Gracefully Truthful


Read His Words Before Ours!

Mark 14:12-26
Luke 22:1-23
Exodus 12:1-13
1 Corinthians 11:23-26

Who gathered at the Table?
It should have been a time of celebration.

As Jesus and His twelve disciples gathered to mark the Passover, the disciples would have been anticipating a joyous occasion. Every year, they remembered God’s rescue of His people from Egypt and celebrated freedom. (Exodus 12:1-13) Eating lamb, they remembered the lambs sacrificed on the first Passover and considered how the blood of the lambs painted around the doorframes of the Israelite homes protected them and gave them life.

However, from the start something was different. Although the other disciples were unaware, Judas Iscariot came with deceit in his heart. Satan had entered him, and he had already made a deal with Jesus’ enemies to receive payment in exchange for leading them to arrest Jesus when He was not surrounded by a crowd. (Luke 22:1-6)

Jesus came to the table knowing what lay ahead. He knew suffering and death awaited Him, and He understood the significance of this meal with His friends. They had eaten together many times as they worked and travelled together, but He knew this would be their final meal together before everything changed. (Luke 22:16)

Who was invited?
Jesus’ love for His disciples is made manifest in how He chose to spend His final evening before going to the cross. Even more striking was His selfless, humble mindset as He chose to wash His disciples’ feet,  even the feet of he who would betray Him.

I imagine proceedings took a more sombre turn with Jesus’ invitation to His disciples to eat bread and drink wine as He declared they now represented His body and His blood sacrificed for them. I wonder how much the disciples understood of Jesus’ words. The meal had moved from merely remembering the past to foreshadowing what was about to happen. Jesus’ body would be taken and nailed to the cross, and His blood would be shed, just like that of the Passover lamb, a sacrifice with similar life-saving results.

The atmosphere must have become even more solemn and unsettled with Jesus’ next words as He announced that one of the twelve around the table had already plotted to betray Him. The disciples looked around with suspicion, wondering who it would be.

Whatever their understanding of the situation, it must have been clear this was no ordinary meal. Something much deeper was happening, and everything was about to change.

What will we remember and proclaim?
A few months ago, as I sat eating lunch with work colleagues, I felt a similar sense of the ordinary and the extraordinary intertwined. On one level, our conversation was casual, as we chatted about everyday life, sharing stories of events from the week. We had shared many lunch times like this over the years.

On another level, we were painfully aware everything was changing. For one of my colleagues round the table, this would be the final lunchtime chat before he left for a new job. Another team member was also moving to a new role within the organisation, and while she would still be around, our relationship would change. We had been a team for eight years, and this was our final lunch together.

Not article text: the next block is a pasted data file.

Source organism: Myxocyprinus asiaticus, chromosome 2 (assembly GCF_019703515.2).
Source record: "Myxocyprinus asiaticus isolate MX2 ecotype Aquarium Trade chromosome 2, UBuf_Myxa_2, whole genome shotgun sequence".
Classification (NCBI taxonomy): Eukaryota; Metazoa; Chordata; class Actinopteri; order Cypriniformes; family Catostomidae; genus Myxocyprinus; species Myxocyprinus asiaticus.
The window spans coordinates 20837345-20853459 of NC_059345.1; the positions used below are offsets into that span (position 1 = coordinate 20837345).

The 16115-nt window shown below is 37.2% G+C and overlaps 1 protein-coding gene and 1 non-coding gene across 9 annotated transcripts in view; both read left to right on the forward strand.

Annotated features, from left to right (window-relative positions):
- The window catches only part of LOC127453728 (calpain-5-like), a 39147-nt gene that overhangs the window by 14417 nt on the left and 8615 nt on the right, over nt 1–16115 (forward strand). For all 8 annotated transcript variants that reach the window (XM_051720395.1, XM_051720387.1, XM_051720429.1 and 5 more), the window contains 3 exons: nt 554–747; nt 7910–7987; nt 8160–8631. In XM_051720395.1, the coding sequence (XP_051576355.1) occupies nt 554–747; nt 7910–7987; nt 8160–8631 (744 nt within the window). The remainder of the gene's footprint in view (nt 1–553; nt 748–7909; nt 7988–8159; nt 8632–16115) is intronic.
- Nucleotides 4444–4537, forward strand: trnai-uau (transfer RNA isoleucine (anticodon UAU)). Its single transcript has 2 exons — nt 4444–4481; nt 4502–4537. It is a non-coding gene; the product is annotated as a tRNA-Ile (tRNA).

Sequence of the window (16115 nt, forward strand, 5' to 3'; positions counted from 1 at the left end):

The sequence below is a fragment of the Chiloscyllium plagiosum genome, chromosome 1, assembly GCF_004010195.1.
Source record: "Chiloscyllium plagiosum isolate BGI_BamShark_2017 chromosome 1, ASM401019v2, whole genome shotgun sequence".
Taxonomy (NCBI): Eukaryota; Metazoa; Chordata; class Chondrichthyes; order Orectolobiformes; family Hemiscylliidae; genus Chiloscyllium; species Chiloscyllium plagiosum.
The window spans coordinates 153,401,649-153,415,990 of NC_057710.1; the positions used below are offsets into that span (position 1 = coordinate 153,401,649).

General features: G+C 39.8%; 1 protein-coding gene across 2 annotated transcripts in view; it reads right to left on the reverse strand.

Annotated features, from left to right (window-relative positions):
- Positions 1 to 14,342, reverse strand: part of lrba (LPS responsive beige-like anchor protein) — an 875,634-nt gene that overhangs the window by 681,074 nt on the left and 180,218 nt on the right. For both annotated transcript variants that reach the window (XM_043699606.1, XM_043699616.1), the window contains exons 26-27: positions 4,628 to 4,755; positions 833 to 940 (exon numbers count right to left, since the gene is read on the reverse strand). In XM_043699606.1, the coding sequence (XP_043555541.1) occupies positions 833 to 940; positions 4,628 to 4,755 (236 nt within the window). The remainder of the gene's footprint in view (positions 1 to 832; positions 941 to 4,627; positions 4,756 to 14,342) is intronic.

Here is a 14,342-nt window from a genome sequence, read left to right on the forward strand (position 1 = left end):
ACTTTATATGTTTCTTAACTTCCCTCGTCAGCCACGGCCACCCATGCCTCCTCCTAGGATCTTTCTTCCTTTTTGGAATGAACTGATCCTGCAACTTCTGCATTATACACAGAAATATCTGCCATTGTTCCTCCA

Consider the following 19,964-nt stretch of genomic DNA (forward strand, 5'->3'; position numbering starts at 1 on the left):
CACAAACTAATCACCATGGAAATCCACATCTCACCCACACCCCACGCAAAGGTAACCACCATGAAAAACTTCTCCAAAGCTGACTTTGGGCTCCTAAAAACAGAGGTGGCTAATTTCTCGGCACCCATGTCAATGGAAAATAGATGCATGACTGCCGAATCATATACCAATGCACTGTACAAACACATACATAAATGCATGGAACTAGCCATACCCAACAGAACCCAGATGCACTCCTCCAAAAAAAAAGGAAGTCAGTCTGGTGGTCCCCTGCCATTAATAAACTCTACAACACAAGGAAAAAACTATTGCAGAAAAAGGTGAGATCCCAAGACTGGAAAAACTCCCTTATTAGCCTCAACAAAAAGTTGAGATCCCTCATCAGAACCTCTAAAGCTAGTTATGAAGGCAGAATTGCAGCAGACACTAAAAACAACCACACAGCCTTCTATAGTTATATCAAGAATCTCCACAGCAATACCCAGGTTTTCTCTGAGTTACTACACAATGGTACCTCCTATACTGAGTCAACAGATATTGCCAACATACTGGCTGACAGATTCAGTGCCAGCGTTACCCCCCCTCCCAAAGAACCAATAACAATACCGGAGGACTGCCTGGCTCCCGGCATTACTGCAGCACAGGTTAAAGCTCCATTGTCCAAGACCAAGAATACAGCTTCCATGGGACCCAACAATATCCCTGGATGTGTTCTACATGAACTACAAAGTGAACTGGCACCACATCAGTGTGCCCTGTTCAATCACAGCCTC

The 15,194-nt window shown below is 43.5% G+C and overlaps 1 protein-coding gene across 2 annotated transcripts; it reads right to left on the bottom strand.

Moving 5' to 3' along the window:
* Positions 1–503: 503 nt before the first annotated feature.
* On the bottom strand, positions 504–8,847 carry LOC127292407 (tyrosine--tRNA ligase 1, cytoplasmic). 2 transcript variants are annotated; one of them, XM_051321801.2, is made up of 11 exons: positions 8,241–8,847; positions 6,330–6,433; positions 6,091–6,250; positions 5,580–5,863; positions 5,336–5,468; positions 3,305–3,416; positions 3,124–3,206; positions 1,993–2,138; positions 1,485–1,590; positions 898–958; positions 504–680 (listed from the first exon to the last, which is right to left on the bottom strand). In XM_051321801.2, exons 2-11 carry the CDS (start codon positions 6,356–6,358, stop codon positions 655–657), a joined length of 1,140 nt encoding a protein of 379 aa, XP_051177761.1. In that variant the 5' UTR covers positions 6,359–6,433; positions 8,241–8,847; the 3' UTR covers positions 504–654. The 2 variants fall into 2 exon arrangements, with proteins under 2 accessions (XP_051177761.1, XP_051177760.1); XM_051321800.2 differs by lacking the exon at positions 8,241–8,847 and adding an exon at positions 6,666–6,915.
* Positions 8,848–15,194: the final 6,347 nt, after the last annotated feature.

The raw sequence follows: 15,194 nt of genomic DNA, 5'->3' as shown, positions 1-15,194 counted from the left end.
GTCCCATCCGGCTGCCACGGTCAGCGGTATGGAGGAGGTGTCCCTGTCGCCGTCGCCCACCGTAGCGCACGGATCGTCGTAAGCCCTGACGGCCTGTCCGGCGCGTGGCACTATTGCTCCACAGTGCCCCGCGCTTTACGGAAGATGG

There was a deep sadness, but also the sense of God leading people in new directions and, despite our sorrow and the unsettled feeling it brought those of us who would remain, it was clear this was His plan.

I suspect the disciples around the table that night would have preferred for Jesus to remain with them as He was, and for their familiar pattern of life to continue but, in this situation too, God had a greater plan.

Through Jesus’ sacrifice, His body broken and His blood shed, many would receive forgiveness and salvation.

This is something the first disciples were commanded to remember with intentionality through the sharing of a meal. Stretching from that first Passover table to our own Communion gatherings, every believer is called to remember Jesus’ sacrifice as we eat bread and drink wine. By sharing this simple meal, we celebrate the restoration and new life His sacrificial death enables for all who trust in Him.

As early Church apostle and preacher Paul writes in 1 Corinthians 11, when we share this sacred supper, we proclaim Jesus’ death until He comes again. We proclaim this truth to ourselves and one another so we might live lives of gratitude for all Jesus has done and so we, together, might hold tightly to the Hope He offers.

Christ’s table is open to all regardless of country, nationality, race, gender, or your self-made barometer of your sin. None are too bad and none are too good to come. Accept His welcome by believing in His Name, repenting of your sin, and surrendering in full to the God who surrendered Himself for you.

All who say yes to Christ, will one day be seated at the Wedding Feast of the Lamb. (Luke 13:29, Revelation 19:9) One day we will sit together as One Body, purchased in full redemption by the blood of Christ, and oh the feast we will share! (1 Peter 1:18-19)

Proclaim this welcome to those across the street from you, those you meet as you go about your day, to the ones making your coffee, and the ones who run about your house. Proclaim this mercy to yourself, your spouse, your friends, your coworkers, and the stranger on the street corner, for all are welcome to come Home.

Join the family of God at the table of eternal feasting!

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3 months ago

Thank you Barrie

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